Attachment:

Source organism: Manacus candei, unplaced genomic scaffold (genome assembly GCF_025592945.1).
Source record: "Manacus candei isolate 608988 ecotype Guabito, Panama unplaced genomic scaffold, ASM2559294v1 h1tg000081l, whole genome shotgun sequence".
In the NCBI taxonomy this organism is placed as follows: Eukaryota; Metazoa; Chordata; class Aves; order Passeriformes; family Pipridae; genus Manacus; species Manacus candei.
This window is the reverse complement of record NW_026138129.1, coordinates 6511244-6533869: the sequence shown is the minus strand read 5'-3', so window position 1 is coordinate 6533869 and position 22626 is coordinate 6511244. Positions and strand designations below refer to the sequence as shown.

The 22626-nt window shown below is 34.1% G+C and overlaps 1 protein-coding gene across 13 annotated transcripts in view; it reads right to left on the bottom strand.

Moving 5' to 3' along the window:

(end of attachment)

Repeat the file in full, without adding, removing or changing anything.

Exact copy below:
Source organism: Manacus candei, unplaced genomic scaffold (genome assembly GCF_025592945.1).
Source record: "Manacus candei isolate 608988 ecotype Guabito, Panama unplaced genomic scaffold, ASM2559294v1 h1tg000081l, whole genome shotgun sequence".
In the NCBI taxonomy this organism is placed as follows: Eukaryota; Metazoa; Chordata; class Aves; order Passeriformes; family Pipridae; genus Manacus; species Manacus candei.
This window is the reverse complement of record NW_026138129.1, coordinates 6511244-6533869: the sequence shown is the minus strand read 5'-3', so window position 1 is coordinate 6533869 and position 22626 is coordinate 6511244. Positions and strand designations below refer to the sequence as shown.

The 22626-nt window shown below is 34.1% G+C and overlaps 1 protein-coding gene across 13 annotated transcripts in view; it reads right to left on the bottom strand.

Moving 5' to 3' along the window: